By Marshell Gilmore, Chattanooga, Tenn. —
Minority students on campus have a voice through g such as
Organizations such as Black Student Alliance (BSA), NAACP, Muslim Students Association (MSA), and Hispanic Outreach Leadership Association (HOLA) are groups any student may join.
Brandon Morris, Memphis junior, and a member of BSA said he thinks UTC needs these organizations.
“It’s important that we have these clubs because minorities might think and react differently because of the environments we grew up in,” Morris said.
Morris says this year many different clubs have been trying to bridge the gap in order to make minorities feel more welcome and accepted. One group he said is assisting with BSA efforts is the Student Government Association (SGA).
Ronald Elliot Nashville sophomore, and chief of staff at SGA, has been showing an interest in African American students in particular getting involved with the senate on campus.
“At a predominately white institute, everything is naturally catered to the majority,” Elliot said. “This is not just a black thing, white thing, Hispanic thing, this is an everybody thing and everybody needs to work,” he said.
Esai Navarro, Clarksville senior, said she appreciates HOLA.
“When I got to UTC there were no other Puerto Ricans here, much less Hispanics. I needed this organization to reach out and have a home. I didn’t just hang with them, but if I needed someone to hang out with who understood me they were there,” Navarro said.
Navarro said she is not as involved as she once was and would like to be. She said her need for a Hispanic organization was because she wanted people who could speak the same language as her, and “saw the world the way it was shown to [her] as [she] was growing up.”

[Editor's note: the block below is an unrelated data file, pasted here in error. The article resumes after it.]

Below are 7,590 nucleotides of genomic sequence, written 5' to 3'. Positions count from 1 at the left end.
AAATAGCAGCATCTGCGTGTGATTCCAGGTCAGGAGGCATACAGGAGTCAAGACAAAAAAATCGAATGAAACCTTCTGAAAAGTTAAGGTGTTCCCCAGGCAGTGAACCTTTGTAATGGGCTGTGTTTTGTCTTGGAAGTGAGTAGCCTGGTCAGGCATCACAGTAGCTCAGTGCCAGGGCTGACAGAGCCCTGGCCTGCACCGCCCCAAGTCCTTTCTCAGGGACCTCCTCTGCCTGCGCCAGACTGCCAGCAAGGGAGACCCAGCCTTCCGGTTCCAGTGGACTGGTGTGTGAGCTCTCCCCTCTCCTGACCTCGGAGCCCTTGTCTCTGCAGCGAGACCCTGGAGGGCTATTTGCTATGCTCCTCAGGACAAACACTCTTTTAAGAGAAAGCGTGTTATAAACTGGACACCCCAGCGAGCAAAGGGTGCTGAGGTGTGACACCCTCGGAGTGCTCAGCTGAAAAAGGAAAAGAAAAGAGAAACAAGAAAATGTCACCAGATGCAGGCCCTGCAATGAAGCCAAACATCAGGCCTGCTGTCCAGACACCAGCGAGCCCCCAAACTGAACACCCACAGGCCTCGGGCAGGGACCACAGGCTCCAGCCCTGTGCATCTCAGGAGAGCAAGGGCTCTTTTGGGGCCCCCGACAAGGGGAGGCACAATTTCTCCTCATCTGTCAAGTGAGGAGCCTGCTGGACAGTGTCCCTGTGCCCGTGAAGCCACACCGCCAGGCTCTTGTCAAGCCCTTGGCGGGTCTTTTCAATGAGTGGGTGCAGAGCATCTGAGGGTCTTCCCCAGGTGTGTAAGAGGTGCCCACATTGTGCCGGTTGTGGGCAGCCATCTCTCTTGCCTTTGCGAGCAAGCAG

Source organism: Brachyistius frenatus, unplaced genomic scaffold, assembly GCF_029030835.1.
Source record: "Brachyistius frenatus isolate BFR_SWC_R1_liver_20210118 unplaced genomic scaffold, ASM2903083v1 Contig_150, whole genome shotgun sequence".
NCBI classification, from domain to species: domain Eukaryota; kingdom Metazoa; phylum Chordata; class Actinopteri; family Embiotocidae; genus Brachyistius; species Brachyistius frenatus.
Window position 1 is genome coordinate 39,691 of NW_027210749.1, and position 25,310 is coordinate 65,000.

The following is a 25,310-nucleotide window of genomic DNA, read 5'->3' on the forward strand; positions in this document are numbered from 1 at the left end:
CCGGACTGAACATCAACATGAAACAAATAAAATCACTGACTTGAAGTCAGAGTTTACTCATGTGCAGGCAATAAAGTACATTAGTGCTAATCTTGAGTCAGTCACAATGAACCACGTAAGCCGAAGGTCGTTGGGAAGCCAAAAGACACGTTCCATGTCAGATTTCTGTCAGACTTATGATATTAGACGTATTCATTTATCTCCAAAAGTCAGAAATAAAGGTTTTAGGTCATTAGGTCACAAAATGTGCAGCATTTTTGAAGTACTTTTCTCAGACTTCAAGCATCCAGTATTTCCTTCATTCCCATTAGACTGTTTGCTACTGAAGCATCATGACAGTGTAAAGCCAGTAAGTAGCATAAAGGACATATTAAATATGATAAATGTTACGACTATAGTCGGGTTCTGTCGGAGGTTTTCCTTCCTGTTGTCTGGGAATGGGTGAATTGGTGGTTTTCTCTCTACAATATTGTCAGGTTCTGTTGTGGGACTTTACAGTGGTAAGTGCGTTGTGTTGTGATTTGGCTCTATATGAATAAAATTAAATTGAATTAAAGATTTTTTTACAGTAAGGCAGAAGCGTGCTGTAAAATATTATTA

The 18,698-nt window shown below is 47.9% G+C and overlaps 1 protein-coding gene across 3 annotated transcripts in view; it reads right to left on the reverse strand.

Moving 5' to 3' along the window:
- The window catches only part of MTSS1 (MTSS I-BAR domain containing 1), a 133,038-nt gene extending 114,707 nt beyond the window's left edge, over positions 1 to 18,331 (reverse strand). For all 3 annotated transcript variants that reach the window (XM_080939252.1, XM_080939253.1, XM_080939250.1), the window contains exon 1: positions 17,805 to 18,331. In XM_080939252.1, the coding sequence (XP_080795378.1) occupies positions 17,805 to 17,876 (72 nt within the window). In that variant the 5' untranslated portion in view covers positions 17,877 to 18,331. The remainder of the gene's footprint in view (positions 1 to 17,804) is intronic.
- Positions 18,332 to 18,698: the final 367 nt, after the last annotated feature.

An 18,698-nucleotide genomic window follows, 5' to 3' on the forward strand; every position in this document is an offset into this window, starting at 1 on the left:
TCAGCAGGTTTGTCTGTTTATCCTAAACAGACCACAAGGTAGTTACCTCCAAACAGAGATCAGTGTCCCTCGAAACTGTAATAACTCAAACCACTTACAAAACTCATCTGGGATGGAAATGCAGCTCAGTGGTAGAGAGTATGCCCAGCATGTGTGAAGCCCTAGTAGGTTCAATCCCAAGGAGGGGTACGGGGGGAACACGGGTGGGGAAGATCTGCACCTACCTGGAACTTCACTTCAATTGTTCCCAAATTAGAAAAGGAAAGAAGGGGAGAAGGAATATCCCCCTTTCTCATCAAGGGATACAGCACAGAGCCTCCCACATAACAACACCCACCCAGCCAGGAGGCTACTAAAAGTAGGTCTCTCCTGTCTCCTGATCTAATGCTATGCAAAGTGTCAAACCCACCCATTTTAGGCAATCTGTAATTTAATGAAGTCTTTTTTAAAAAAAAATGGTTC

She stated that HOLA continues to have events that are for anyone who would like to be apart of them, such as the Latin Dance Competition. She encourages anyone to sign up to participate each year, as well as attend the event.
Brittney King, Little H Mason Singer (LH) advisor, said she has a very open view. “Part of the mission of LH is to make sure that it’s open. We never want people to think it’s just for black people,” said King.
King suggested a visit to the Multicultural Center as well as the Women’s Center on the third floor of the University Center.
“These places make a community and make a safe haven for anyone of any background,” said King.
She said that they had some events such as Take Back the Night that attracted a crowd of all walks of life.
“It’s important that minorities voices are heard, but it’s also important that we support everyone and their hard work as well. I think that’s the first step,” King said.